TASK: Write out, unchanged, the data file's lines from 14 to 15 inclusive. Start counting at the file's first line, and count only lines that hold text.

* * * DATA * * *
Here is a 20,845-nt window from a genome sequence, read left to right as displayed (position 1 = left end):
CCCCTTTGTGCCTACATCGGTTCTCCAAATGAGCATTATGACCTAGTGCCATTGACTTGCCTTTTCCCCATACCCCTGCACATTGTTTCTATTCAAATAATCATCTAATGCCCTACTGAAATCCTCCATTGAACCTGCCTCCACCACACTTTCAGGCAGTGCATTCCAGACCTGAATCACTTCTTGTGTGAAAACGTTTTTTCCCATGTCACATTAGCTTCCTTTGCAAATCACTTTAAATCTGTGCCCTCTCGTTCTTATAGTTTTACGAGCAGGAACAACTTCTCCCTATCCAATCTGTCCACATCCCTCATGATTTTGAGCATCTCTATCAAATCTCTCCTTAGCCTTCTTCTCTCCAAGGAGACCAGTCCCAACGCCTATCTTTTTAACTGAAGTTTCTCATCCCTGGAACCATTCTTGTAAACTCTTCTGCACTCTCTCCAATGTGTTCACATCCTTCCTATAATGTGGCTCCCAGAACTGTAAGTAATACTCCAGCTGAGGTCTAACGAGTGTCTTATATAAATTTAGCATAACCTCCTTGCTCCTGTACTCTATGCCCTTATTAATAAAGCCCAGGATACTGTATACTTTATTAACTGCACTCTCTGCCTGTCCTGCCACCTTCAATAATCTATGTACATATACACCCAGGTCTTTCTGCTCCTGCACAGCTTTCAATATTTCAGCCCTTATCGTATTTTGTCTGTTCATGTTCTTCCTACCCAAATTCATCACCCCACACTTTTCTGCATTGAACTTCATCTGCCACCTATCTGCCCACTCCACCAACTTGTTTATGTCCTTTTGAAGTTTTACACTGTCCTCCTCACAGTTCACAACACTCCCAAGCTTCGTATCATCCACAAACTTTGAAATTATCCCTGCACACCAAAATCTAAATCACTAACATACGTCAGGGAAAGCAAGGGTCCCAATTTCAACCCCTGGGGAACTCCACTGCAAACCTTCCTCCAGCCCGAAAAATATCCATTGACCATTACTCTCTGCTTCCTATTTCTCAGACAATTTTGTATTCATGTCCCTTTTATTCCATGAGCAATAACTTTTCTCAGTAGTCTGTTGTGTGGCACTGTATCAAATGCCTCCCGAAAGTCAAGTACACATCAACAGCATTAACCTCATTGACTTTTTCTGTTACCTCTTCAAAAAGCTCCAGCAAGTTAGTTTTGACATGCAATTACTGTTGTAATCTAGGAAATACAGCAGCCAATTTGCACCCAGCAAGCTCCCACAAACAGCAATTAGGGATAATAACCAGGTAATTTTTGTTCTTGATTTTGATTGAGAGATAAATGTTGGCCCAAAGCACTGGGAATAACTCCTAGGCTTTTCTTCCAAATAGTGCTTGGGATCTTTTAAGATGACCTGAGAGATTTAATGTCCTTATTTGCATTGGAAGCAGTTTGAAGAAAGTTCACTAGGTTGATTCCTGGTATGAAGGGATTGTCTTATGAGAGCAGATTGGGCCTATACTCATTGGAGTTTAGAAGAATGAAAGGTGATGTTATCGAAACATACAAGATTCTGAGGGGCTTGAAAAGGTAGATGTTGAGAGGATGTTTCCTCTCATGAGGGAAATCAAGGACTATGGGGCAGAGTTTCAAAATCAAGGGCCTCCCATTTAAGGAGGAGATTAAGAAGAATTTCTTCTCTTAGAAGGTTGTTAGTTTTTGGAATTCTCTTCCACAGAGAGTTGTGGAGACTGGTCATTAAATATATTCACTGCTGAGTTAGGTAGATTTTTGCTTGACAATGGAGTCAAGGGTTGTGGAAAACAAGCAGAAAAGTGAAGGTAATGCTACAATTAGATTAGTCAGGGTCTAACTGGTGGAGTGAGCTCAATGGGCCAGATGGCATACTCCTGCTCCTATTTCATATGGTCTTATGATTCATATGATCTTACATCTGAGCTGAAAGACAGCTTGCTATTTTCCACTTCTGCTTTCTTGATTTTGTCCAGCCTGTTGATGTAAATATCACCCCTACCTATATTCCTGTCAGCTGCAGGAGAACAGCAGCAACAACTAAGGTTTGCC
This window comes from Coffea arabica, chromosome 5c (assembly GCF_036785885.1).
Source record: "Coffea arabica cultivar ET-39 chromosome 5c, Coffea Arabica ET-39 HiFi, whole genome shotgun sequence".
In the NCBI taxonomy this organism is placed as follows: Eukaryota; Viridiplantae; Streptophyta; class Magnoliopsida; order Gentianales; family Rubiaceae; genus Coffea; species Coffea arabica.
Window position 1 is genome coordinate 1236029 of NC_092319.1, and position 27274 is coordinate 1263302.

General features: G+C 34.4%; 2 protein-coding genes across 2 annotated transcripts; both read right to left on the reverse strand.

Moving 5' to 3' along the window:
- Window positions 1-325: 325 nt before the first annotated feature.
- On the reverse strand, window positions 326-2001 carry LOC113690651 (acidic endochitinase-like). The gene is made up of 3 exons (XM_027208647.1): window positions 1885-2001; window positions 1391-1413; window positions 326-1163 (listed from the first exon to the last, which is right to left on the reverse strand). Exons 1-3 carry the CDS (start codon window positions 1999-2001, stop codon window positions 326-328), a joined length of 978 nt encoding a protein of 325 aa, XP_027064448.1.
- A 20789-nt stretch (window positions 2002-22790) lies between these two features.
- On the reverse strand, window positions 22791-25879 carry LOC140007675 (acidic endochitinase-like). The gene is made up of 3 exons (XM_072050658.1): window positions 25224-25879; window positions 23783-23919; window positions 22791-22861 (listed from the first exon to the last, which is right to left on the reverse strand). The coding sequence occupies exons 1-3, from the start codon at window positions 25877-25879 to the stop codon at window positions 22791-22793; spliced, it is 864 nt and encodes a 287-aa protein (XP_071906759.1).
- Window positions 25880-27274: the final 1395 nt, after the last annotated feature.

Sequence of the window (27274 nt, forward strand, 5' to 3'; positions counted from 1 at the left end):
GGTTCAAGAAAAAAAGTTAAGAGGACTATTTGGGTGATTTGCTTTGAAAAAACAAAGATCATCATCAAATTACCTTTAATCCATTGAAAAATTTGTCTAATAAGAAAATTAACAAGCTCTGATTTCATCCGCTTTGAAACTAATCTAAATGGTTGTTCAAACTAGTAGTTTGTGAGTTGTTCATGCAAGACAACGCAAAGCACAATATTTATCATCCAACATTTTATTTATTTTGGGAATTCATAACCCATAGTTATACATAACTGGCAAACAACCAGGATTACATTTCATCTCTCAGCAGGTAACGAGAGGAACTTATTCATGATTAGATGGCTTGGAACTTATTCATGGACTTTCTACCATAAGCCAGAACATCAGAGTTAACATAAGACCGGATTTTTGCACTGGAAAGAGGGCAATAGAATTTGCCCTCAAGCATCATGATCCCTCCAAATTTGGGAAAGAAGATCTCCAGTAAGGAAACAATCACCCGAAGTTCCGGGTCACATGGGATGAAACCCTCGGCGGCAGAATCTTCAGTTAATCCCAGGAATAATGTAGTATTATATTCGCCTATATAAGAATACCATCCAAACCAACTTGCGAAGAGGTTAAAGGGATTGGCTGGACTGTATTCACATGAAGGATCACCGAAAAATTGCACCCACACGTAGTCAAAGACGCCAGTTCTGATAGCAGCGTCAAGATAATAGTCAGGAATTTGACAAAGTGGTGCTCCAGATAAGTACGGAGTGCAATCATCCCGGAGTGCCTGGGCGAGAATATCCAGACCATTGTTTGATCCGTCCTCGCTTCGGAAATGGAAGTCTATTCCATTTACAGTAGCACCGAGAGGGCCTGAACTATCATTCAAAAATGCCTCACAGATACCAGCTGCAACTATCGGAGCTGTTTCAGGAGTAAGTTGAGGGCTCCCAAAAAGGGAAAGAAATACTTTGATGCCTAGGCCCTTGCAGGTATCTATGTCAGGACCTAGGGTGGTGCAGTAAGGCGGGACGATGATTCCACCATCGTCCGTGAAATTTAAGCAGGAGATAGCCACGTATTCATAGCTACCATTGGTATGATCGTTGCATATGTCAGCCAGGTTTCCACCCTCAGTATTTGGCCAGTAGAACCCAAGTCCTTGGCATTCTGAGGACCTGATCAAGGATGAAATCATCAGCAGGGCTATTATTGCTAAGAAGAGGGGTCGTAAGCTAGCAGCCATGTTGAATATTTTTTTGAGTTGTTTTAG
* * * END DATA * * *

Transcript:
Sequence of the window (27274 nt, forward strand, 5' to 3'; positions counted from 1 at the left end):
GGTTCAAGAAAAAAAGTTAAGAGGACTATTTGGGTGATTTGCTTTGAAAAAACAAAGATCATCATCAAATTACCTTTAATCCATTGAAAAATTTGTCTAATAAGAAAATTAACAAGCTCTGATTTCATCCGCTTTGAAACTAATCTAAATGGTTGTTCAAACTAGTAGTTTGTGAGTTGTTCATGCAAGACAACGCAAAGCACAATATTTATCATCCAACATTTTATTTATTTTGGGAATTCATAACCCATAGTTATACATAACTGGCAAACAACCAGGATTACATTTCATCTCTCAGCAGGTAACGAGAGGAACTTATTCATGATTAGATGGCTTGGAACTTATTCATGGACTTTCTACCATAAGCCAGAACATCAGAGTTAACATAAGACCGGATTTTTGCACTGGAAAGAGGGCAATAGAATTTGCCCTCAAGCATCATGATCCCTCCAAATTTGGGAAAGAAGATCTCCAGTAAGGAAACAATCACCCGAAGTTCCGGGTCACATGGGATGAAACCCTCGGCGGCAGAATCTTCAGTTAATCCCAGGAATAATGTAGTATTATATTCGCCTATATAAGAATACCATCCAAACCAACTTGCGAAGAGGTTAAAGGGATTGGCTGGACTGTATTCACATGAAGGATCACCGAAAAATTGCACCCACACGTAGTCAAAGACGCCAGTTCTGATAGCAGCGTCAAGATAATAGTCAGGAATTTGACAAAGTGGTGCTCCAGATAAGTACGGAGTGCAATCATCCCGGAGTGCCTGGGCGAGAATATCCAGACCATTGTTTGATCCGTCCTCGCTTCGGAAATGGAAGTCTATTCCATTTACAGTAGCACCGAGAGGGCCTGAACTATCATTCAAAAATGCCTCACAGATACCAGCTGCAACTATCGGAGCTGTTTCAGGAGTAAGTTGAGGGCTCCCAAAAAGGGAAAGAAATACTTTGATGCCTAGGCCCTTGCAGGTATCTATGTCAGGACCTAGGGTGGTGCAGTAAGGCGGGACGATGATTCCACCATCGTCCGTGAAATTTAAGCAGGAGATAGCCACGTATTCATAGCTACCATTGGTATGATCGTTGCATATGTCAGCCAGGTTTCCACCCTCAGTATTTGGCCAGTAGAACCCAAGTCCTTGGCATTCTGAGGACCTGATCAAGGATGAAATCATCAGCAGGGCTATTATTGCTAAGAAGAGGGGTCGTAAGCTAGCAGCCATGTTGAATATTTTTTTGAGTTGTTTTAG